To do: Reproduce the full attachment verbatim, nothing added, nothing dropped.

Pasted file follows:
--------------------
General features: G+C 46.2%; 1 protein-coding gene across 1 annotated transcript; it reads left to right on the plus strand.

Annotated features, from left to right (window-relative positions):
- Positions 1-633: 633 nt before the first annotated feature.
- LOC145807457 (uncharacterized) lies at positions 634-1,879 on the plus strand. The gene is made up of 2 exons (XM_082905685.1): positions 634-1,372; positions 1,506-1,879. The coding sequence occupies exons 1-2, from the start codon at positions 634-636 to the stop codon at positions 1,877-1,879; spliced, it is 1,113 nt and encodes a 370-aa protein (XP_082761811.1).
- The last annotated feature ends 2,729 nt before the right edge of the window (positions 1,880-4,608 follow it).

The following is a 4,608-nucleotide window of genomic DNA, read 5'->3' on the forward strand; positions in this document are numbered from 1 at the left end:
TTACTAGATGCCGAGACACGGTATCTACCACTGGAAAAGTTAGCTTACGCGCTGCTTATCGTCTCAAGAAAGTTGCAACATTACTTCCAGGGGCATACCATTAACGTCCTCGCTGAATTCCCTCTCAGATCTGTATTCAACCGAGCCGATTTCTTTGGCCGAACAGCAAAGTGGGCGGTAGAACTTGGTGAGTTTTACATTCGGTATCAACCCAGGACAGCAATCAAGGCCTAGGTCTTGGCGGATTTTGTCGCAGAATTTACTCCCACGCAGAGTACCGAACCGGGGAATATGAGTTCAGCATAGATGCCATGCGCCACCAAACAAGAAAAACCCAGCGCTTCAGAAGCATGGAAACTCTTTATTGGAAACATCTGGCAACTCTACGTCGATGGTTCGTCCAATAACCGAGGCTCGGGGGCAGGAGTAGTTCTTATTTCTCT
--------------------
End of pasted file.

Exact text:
General features: G+C 46.2%; 1 protein-coding gene across 1 annotated transcript; it reads left to right on the plus strand.

Annotated features, from left to right (window-relative positions):
- Positions 1-633: 633 nt before the first annotated feature.
- LOC145807457 (uncharacterized) lies at positions 634-1,879 on the plus strand. The gene is made up of 2 exons (XM_082905685.1): positions 634-1,372; positions 1,506-1,879. The coding sequence occupies exons 1-2, from the start codon at positions 634-636 to the stop codon at positions 1,877-1,879; spliced, it is 1,113 nt and encodes a 370-aa protein (XP_082761811.1).
- The last annotated feature ends 2,729 nt before the right edge of the window (positions 1,880-4,608 follow it).

The following is a 4,608-nucleotide window of genomic DNA, read 5'->3' on the forward strand; positions in this document are numbered from 1 at the left end:
TTACTAGATGCCGAGACACGGTATCTACCACTGGAAAAGTTAGCTTACGCGCTGCTTATCGTCTCAAGAAAGTTGCAACATTACTTCCAGGGGCATACCATTAACGTCCTCGCTGAATTCCCTCTCAGATCTGTATTCAACCGAGCCGATTTCTTTGGCCGAACAGCAAAGTGGGCGGTAGAACTTGGTGAGTTTTACATTCGGTATCAACCCAGGACAGCAATCAAGGCCTAGGTCTTGGCGGATTTTGTCGCAGAATTTACTCCCACGCAGAGTACCGAACCGGGGAATATGAGTTCAGCATAGATGCCATGCGCCACCAAACAAGAAAAACCCAGCGCTTCAGAAGCATGGAAACTCTTTATTGGAAACATCTGGCAACTCTACGTCGATGGTTCGTCCAATAACCGAGGCTCGGGGGCAGGAGTAGTTCTTATTTCTCT